This morning I decided my knee felt good enough to try one of my 5K jogs. I was in the mood for a steady run around the one kilometre Como Lake trail.
Since my unsuccessful second knee surgery last January, I haven’t run more than 5K at a time. For quite a while I was able to run 5K about twice a week, and my times were gradually getting faster, but after an August Chase Run with my Phoenix club, my knee’s arthritic deterioration became worse. I tried to jog a couple of times in September, and each time my knee felt so fragile that I thought I might never run again. But after a few weeks’ break, I’ve been able to resume my 5K jogs, albeit only once a week or so.
I arrived at Como Lake at 8 a.m., right around sunrise. It wasn’t sunny, but it was one of those peaceful gray Sunday mornings that I love so much. There are usually quite a few joggers and people walking their dogs there at that time, but maybe because it had just become light out, I was the only person there at first. The lake was perfectly smooth. The ducks were still sleeping on the water. It was quite mild with just a hint of misty moisture in the air.
I started very slowly, as I always do, with what I think of as my “old-lady shuffle.” My knee doesn’t actually hurt but it doesn’t feel normal. I have to plant my foot very carefully with each step. As usual, I very gradually increase my pace.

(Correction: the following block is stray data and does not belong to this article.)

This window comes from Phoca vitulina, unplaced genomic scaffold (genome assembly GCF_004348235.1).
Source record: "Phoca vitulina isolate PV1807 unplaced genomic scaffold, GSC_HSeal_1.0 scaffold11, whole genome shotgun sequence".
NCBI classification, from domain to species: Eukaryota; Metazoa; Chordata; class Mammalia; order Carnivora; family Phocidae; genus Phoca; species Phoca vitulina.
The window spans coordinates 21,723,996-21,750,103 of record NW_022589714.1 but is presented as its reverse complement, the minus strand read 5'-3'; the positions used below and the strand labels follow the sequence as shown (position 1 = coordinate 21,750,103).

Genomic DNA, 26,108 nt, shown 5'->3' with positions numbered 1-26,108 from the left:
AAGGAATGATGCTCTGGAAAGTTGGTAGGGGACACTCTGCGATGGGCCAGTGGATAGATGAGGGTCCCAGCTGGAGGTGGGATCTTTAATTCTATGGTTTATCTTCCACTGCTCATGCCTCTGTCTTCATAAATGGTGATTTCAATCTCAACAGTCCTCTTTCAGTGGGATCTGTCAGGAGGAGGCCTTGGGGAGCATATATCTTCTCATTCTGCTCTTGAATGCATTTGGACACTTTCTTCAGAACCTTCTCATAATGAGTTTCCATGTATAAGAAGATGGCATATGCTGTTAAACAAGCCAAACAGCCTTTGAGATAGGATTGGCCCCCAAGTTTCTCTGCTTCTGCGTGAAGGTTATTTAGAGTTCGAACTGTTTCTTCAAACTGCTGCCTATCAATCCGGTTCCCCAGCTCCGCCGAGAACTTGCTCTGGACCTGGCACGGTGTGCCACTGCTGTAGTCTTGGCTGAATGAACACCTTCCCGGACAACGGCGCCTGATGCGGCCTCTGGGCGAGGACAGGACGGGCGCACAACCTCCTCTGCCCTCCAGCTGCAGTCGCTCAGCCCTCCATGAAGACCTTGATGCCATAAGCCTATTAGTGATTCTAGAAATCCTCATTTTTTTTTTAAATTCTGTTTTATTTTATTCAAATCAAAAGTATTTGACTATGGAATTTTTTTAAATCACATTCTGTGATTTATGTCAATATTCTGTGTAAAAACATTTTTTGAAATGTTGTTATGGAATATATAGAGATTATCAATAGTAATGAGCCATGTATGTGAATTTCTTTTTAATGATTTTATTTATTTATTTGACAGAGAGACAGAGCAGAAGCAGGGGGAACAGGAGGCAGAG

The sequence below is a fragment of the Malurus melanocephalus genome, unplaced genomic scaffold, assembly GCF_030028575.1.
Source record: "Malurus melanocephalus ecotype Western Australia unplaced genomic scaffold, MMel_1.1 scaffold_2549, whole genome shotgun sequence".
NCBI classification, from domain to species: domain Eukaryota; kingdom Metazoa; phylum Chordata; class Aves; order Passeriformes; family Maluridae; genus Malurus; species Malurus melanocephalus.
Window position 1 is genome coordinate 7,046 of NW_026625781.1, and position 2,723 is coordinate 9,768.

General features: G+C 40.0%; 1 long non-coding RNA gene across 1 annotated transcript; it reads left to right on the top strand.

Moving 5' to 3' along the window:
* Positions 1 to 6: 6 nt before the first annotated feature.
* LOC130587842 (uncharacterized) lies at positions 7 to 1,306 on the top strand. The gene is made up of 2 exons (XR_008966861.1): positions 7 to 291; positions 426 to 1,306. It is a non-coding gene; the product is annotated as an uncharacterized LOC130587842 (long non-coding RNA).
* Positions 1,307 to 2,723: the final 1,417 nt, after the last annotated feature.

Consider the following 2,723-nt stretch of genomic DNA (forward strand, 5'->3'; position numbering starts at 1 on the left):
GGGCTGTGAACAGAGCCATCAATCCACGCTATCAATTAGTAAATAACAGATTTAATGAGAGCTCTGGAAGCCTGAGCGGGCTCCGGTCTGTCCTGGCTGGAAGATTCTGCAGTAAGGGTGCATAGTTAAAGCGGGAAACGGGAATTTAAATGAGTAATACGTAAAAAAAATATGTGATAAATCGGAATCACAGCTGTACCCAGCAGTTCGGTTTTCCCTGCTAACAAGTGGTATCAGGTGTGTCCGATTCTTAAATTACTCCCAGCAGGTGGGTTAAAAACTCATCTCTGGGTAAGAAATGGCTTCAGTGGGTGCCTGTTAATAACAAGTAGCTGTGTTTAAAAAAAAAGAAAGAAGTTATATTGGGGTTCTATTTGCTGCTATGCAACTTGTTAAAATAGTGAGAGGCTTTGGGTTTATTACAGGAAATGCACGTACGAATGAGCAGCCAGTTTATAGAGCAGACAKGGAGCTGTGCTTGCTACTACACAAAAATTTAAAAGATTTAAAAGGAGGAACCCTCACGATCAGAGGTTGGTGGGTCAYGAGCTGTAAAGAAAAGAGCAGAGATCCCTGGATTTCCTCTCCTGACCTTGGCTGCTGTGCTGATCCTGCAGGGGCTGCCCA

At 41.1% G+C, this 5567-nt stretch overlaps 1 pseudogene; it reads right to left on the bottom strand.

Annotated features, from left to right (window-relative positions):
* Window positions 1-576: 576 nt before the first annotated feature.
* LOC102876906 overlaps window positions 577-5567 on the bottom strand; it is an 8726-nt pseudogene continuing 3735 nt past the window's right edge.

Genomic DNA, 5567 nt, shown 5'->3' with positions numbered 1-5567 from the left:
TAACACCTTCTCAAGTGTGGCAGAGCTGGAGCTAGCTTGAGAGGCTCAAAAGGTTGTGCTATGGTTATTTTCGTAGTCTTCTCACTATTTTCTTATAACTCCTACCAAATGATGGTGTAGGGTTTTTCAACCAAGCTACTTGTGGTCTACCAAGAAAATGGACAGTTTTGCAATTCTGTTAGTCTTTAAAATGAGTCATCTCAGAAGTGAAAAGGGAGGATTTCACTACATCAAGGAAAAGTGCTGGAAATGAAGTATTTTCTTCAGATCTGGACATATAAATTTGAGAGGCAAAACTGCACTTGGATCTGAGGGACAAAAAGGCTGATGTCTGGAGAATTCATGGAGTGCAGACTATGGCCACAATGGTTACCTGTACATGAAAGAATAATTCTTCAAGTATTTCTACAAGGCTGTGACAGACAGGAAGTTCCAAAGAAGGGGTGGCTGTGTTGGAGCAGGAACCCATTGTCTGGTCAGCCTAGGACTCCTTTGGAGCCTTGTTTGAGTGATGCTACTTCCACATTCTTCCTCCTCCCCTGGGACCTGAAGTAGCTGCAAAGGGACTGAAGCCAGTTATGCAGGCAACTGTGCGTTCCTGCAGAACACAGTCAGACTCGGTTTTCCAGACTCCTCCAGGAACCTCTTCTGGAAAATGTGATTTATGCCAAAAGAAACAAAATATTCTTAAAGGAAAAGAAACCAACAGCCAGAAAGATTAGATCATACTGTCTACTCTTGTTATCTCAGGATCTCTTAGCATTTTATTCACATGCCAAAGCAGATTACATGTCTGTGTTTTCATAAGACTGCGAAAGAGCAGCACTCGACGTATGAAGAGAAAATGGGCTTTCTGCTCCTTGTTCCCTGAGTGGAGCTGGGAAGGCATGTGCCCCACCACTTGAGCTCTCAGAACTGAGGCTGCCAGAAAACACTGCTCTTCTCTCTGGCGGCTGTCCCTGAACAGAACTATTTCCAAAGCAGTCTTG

I don’t want to mention times (though I still look at my stopwatch obsessively), because they are so pitiful now. Better to focus on the positive, and say that today’s run was a good one! After my first couple of 1K laps, I felt like I was actually running rather than shuffling. My stride was long and relaxed. My leg felt more stable than usual, so I didn’t have to look at my feet every second. I could look ahead to the trail in front of me, enjoying the rhythm of my body and its strong, easy breathing. As I came around the south end of the lake and turned northwards, I looked up at my favourite Como Lake view; the North Shore mountains, partially shrounded in clouds and mist. Sometimes, early in the morning, I get to see the brilliance of the rising sun on those mountaintops, but not today. Still, there were gorgeous chinks of blue contrasting with the grays of mountains and sky.
By the time I was on my third lap, I was crossing paths with several joggers and walkers going in the other direction. I wondered where the disabled man was. Usually when I’m jogging at Como Lake in the morning, I see a middle-aged man with a walker. He goes so slowly that I figure it takes him an hour to complete the 1K tour of the lake trail. I admire him for getting out there, and I always smile and say “Good morning,” or “Hi,” when I see him. He always replies with a very loud “Hi!” that sounds happy though speech is obviously very difficult for him too.
He reminds me to keep my knee problem in perspective.
I am very thankful for today’s run. It was the best run I’ve had in a long time. I was able to run fast enough to work a bit, to breathe deeply, to feel the pure joy and freedom of movement that running brings better than anything else. Although I know that even my final lap, my fastest one, was in reality done at a pace that I would have called a “jog” before my knee injury, it was fast enough to bring back my body-memory of sprinting, sprinting for the finish line and victory.